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Minsky's reliquary



The view on the computer screen of Richard Minsky's Reliquary  is an
enrichment of the senses. The real thing must be even more appealing!
Although the decoration recalls the complicated geometric intertwined
patterns in the Islamic art, it is certainly an imaginative piece of
work and not a boring repetition of old models. It is not a tight or
trite composition covering obsessively the whole surface; the colored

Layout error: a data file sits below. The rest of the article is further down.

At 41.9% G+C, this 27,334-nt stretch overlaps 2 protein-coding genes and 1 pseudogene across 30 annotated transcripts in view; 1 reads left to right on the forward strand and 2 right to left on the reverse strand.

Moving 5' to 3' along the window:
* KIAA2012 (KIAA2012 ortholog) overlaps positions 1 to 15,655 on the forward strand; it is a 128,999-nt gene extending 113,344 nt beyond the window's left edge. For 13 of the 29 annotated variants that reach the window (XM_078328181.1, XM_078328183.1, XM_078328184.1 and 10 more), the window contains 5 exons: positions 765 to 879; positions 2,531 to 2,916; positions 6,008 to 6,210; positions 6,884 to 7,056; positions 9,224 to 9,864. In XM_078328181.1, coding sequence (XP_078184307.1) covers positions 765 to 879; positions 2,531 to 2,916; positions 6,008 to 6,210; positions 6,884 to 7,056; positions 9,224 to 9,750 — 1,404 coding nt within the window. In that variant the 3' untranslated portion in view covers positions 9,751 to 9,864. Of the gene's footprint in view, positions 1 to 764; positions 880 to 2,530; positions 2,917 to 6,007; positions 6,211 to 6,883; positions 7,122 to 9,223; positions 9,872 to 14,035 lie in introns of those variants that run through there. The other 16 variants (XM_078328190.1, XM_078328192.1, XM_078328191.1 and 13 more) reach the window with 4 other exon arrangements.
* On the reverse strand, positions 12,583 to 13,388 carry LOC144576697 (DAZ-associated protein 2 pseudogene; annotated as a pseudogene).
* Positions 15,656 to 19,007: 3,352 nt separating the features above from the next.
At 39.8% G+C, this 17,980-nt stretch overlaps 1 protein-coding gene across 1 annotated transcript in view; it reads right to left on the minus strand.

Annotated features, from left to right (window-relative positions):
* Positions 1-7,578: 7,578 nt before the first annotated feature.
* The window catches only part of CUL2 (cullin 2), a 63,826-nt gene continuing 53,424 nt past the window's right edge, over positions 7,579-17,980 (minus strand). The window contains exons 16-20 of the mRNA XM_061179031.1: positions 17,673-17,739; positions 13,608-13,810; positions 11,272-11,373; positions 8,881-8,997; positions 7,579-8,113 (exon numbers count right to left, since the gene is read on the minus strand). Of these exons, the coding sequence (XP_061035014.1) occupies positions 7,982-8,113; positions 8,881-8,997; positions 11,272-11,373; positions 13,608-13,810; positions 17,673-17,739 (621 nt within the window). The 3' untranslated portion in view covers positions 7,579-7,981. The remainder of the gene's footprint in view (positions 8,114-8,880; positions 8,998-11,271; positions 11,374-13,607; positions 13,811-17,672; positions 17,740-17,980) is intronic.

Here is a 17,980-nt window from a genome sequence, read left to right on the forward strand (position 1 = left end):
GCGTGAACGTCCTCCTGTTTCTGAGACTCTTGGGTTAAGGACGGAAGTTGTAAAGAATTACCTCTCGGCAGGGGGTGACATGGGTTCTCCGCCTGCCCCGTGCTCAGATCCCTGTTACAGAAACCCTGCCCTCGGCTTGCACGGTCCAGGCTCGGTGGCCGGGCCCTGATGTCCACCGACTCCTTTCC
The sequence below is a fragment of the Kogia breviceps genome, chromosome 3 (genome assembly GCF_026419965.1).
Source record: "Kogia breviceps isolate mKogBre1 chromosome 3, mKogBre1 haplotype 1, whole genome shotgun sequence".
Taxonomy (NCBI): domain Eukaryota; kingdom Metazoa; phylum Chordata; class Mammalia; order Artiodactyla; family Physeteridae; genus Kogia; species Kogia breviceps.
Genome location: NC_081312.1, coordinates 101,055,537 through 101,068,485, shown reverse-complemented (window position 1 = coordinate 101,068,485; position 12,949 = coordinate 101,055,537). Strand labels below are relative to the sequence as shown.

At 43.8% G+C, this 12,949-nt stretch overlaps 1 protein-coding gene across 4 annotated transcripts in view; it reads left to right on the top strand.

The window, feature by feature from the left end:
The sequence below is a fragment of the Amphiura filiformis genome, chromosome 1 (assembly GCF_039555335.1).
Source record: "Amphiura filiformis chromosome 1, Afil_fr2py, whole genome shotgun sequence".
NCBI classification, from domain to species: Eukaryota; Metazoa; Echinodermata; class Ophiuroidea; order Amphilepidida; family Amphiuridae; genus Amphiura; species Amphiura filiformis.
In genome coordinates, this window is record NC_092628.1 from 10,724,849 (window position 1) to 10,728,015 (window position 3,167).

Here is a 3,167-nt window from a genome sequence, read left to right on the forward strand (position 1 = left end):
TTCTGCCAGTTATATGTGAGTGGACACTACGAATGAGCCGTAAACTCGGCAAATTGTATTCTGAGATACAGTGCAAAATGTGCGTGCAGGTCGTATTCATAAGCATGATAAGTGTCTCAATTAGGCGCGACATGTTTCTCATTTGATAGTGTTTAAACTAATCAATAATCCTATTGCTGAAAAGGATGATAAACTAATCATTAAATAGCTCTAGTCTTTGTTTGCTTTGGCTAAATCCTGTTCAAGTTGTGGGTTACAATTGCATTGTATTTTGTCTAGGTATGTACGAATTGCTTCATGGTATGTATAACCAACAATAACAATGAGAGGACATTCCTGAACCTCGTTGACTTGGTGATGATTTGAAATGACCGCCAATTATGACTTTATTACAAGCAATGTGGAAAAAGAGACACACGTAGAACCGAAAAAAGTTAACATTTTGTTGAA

shapes surprise us emerging here and there within the decorative scheme.
The great Persian poet Djami (1414 - 1492) in a poem tells about the
story of a venerable mystic (sufi) master and a young fellow who
absolutely wanted to become his student, hence a mystic himself. But
when the latter goes to the sufi master, he is rejected. Essentially,
because he doesn't know yet the beauties, suffering and joys of the
world; he has to go out there, fall in worldly love, cultivate his
senses. And then come back to me, explains the master. Thanks, Mr.
Minsky!

At this point, I dare say that I just added a page on Turkish
calligraphy under Varia with a few illustrations of samples.
                                                  Rezan
--
Rezan Peya Gökçen,
rgokcen@uoguelph.ca
http://ugalumni.uoguelph.ca/~rgokcen/Turkish_Bookarts

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